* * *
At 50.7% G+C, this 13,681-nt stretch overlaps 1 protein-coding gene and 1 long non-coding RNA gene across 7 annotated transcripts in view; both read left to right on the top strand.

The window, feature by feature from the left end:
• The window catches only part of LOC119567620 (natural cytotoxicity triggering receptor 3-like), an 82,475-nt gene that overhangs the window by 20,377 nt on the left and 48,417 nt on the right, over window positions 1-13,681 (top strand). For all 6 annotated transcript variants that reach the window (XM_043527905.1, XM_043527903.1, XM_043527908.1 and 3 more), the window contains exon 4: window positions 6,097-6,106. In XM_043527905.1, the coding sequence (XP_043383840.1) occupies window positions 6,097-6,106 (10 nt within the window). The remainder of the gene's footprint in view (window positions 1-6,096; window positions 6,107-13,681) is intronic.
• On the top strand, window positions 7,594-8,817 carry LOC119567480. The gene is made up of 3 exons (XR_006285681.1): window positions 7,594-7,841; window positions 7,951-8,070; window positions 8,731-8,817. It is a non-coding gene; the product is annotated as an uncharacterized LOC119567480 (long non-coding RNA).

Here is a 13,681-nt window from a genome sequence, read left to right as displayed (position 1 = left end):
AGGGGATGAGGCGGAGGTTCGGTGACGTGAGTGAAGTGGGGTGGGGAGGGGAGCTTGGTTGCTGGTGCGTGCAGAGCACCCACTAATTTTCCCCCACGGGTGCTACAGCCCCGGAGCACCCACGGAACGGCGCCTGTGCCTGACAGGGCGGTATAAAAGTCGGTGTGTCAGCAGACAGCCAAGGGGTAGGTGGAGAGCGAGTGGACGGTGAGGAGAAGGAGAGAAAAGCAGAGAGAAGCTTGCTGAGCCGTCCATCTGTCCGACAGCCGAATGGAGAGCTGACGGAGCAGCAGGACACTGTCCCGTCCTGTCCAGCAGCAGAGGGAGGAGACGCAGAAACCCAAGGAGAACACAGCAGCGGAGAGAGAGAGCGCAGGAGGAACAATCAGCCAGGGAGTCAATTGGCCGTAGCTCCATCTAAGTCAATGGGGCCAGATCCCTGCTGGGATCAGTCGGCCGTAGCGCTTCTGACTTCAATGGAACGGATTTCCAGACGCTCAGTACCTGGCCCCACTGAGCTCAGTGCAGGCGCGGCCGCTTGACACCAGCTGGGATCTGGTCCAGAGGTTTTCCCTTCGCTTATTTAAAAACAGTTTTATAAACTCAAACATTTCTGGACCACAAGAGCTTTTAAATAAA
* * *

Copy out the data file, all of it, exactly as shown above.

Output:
At 50.7% G+C, this 13,681-nt stretch overlaps 1 protein-coding gene and 1 long non-coding RNA gene across 7 annotated transcripts in view; both read left to right on the top strand.

The window, feature by feature from the left end:
• The window catches only part of LOC119567620 (natural cytotoxicity triggering receptor 3-like), an 82,475-nt gene that overhangs the window by 20,377 nt on the left and 48,417 nt on the right, over window positions 1-13,681 (top strand). For all 6 annotated transcript variants that reach the window (XM_043527905.1, XM_043527903.1, XM_043527908.1 and 3 more), the window contains exon 4: window positions 6,097-6,106. In XM_043527905.1, the coding sequence (XP_043383840.1) occupies window positions 6,097-6,106 (10 nt within the window). The remainder of the gene's footprint in view (window positions 1-6,096; window positions 6,107-13,681) is intronic.
• On the top strand, window positions 7,594-8,817 carry LOC119567480. The gene is made up of 3 exons (XR_006285681.1): window positions 7,594-7,841; window positions 7,951-8,070; window positions 8,731-8,817. It is a non-coding gene; the product is annotated as an uncharacterized LOC119567480 (long non-coding RNA).

Here is a 13,681-nt window from a genome sequence, read left to right as displayed (position 1 = left end):
AGGGGATGAGGCGGAGGTTCGGTGACGTGAGTGAAGTGGGGTGGGGAGGGGAGCTTGGTTGCTGGTGCGTGCAGAGCACCCACTAATTTTCCCCCACGGGTGCTACAGCCCCGGAGCACCCACGGAACGGCGCCTGTGCCTGACAGGGCGGTATAAAAGTCGGTGTGTCAGCAGACAGCCAAGGGGTAGGTGGAGAGCGAGTGGACGGTGAGGAGAAGGAGAGAAAAGCAGAGAGAAGCTTGCTGAGCCGTCCATCTGTCCGACAGCCGAATGGAGAGCTGACGGAGCAGCAGGACACTGTCCCGTCCTGTCCAGCAGCAGAGGGAGGAGACGCAGAAACCCAAGGAGAACACAGCAGCGGAGAGAGAGAGCGCAGGAGGAACAATCAGCCAGGGAGTCAATTGGCCGTAGCTCCATCTAAGTCAATGGGGCCAGATCCCTGCTGGGATCAGTCGGCCGTAGCGCTTCTGACTTCAATGGAACGGATTTCCAGACGCTCAGTACCTGGCCCCACTGAGCTCAGTGCAGGCGCGGCCGCTTGACACCAGCTGGGATCTGGTCCAGAGGTTTTCCCTTCGCTTATTTAAAAACAGTTTTATAAACTCAAACATTTCTGGACCACAAGAGCTTTTAAATAAA